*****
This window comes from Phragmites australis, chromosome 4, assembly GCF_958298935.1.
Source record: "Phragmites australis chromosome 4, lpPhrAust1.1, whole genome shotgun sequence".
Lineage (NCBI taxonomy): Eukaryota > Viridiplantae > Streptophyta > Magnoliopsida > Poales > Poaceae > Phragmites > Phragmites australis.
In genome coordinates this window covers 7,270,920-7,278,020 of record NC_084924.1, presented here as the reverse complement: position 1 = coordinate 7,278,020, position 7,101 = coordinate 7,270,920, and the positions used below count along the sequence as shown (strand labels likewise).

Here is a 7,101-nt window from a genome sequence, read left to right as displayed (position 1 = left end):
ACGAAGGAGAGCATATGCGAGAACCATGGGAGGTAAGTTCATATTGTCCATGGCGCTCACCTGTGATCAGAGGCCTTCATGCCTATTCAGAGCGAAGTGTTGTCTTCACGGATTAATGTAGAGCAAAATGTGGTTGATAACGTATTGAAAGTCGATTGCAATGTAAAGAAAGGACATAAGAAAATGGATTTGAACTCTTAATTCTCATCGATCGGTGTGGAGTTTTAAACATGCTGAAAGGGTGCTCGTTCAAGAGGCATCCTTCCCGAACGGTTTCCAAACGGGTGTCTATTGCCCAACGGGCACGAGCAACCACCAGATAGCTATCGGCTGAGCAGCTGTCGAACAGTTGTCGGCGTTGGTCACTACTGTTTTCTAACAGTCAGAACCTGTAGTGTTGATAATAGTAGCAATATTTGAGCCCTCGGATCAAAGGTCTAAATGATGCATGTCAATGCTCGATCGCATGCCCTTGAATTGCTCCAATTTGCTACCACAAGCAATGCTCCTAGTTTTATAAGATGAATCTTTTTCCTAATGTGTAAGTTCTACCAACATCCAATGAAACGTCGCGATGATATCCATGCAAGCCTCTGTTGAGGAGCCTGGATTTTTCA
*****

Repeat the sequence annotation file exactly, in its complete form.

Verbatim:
This window comes from Phragmites australis, chromosome 4, assembly GCF_958298935.1.
Source record: "Phragmites australis chromosome 4, lpPhrAust1.1, whole genome shotgun sequence".
Lineage (NCBI taxonomy): Eukaryota > Viridiplantae > Streptophyta > Magnoliopsida > Poales > Poaceae > Phragmites > Phragmites australis.
In genome coordinates this window covers 7,270,920-7,278,020 of record NC_084924.1, presented here as the reverse complement: position 1 = coordinate 7,278,020, position 7,101 = coordinate 7,270,920, and the positions used below count along the sequence as shown (strand labels likewise).

Here is a 7,101-nt window from a genome sequence, read left to right as displayed (position 1 = left end):
ACGAAGGAGAGCATATGCGAGAACCATGGGAGGTAAGTTCATATTGTCCATGGCGCTCACCTGTGATCAGAGGCCTTCATGCCTATTCAGAGCGAAGTGTTGTCTTCACGGATTAATGTAGAGCAAAATGTGGTTGATAACGTATTGAAAGTCGATTGCAATGTAAAGAAAGGACATAAGAAAATGGATTTGAACTCTTAATTCTCATCGATCGGTGTGGAGTTTTAAACATGCTGAAAGGGTGCTCGTTCAAGAGGCATCCTTCCCGAACGGTTTCCAAACGGGTGTCTATTGCCCAACGGGCACGAGCAACCACCAGATAGCTATCGGCTGAGCAGCTGTCGAACAGTTGTCGGCGTTGGTCACTACTGTTTTCTAACAGTCAGAACCTGTAGTGTTGATAATAGTAGCAATATTTGAGCCCTCGGATCAAAGGTCTAAATGATGCATGTCAATGCTCGATCGCATGCCCTTGAATTGCTCCAATTTGCTACCACAAGCAATGCTCCTAGTTTTATAAGATGAATCTTTTTCCTAATGTGTAAGTTCTACCAACATCCAATGAAACGTCGCGATGATATCCATGCAAGCCTCTGTTGAGGAGCCTGGATTTTTCA